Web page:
Defendant's evidence establishes the following: (1) on the afternoon of December 29, 2007, Officer Jason Meier was working as a Sacramento City Police Officer, in full uniform and in a marked patrol car; (2) Officer Meier saw plaintiff walking in the street, in violation of the California Vehicle Code and the Sacramento City Code; (3) plaintiff admits that he was walking on and off the sidewalk before Officer Meier pulled up and began talking to him; (4) Officer Meier pulled up near plaintiff, began talking to him, and asked him if he was on probation; (5) plaintiff told Officer Meier he was on probation; (6) plaintiff voluntarily said to Officer Meier "Go ahead and search me"; (7) on December 29, 2007, plaintiff was on searchable probation; (8) plaintiff admits and understands that on December 29, 2007 the terms of his probation required that he submit his person, property, automobile, and any object under his control to search and seizure by any law enforcement officer; (9) plaintiff was not wearing a brace or a cast and was not using any other device, such as a cane or crutches, that would have indicated to Officer Meier that plaintiff's leg was injured; (10) Officer Meier searched plaintiff using a pat-down type of search; (11) Officer Meier patted down plaintiff's entire body, including his leg; (12) Officer Meier did not do anything else to plaintiff's body as he performed the pat-down search; (13) Officer Meier did not use or apply any pressure or force to plaintiff other than that reasonably needed to search plaintiff; (14) after Officer Meier searched plaintiff, he handcuffed plaintiff and placed him in the rear of the patrol car; (15) Officer Meier handcuffed plaintiff to restrict his movement, to prevent his possible escape, and to ensure the officer's safety; (16) Officer Meier had plaintiff sit in the rear of the patrol car while he checked to see if plaintiff had any outstanding arrest warrants and also to confirm plaintiff's probation status; (17) plaintiff did not say anything to Officer Meier when the officer placed handcuffs on plaintiff; (18) plaintiff did not say anything to Officer Meier after the officer placed handcuffs on plaintiff; (19) plaintiff did not say anything to Officer Meier after the officer removed the handcuffs from plaintiff; (20) immediately after Officer Meier confirmed plaintiff's probation status and confirmed that plaintiff did not have any outstanding warrants, he removed plaintiff's handcuffs and released him; (21) plaintiff's detention did not last more than approximately 10 to 15 minutes; (22) plaintiff described Officer Meier as being polite when plaintiff was released.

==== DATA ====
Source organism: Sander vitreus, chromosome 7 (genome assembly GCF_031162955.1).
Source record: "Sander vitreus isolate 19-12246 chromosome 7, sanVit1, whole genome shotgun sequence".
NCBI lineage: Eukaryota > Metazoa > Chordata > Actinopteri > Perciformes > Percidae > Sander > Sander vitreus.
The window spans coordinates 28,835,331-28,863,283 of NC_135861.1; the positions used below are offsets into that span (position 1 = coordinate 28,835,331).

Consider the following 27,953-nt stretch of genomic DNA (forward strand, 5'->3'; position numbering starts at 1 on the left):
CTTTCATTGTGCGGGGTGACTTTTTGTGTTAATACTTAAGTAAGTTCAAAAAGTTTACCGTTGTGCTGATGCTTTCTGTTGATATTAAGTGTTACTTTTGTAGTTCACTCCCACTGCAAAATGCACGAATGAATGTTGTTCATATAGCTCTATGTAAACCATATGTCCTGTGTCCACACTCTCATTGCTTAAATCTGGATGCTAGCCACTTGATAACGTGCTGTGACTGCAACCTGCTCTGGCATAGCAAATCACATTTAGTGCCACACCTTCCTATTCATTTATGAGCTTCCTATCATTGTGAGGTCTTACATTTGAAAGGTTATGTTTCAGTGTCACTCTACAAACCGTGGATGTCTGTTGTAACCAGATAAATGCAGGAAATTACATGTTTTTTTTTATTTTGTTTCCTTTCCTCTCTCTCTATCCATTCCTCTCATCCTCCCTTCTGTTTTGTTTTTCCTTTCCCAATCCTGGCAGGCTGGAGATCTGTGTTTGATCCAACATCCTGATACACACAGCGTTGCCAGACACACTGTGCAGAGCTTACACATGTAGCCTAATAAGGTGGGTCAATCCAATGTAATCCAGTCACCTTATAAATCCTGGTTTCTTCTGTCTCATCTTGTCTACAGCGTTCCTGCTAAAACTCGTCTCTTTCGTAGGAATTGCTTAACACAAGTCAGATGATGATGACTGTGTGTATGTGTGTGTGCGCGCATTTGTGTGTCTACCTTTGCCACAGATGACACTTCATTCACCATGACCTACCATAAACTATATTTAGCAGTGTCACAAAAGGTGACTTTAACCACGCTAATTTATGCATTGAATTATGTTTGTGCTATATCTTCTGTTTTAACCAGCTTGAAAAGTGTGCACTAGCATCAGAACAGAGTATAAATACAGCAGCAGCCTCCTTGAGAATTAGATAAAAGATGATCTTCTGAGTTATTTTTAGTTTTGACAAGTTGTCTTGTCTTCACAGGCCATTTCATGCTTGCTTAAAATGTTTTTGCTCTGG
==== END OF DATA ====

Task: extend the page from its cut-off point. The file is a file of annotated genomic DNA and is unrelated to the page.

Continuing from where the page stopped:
As required by the standards applicable to motions for summary judgment, defendant has identified portions of the pleadings, materials obtained through discovery, and affidavits that demonstrate the absence of a genuine issue of material fact as to plaintiff's claims. The burden thus shifts to plaintiff to establish that a genuine issue as to any material fact actually does exist. Plaintiff must demonstrate that any fact in contention is material, i.e., it might affect the outcome of the suit under the ...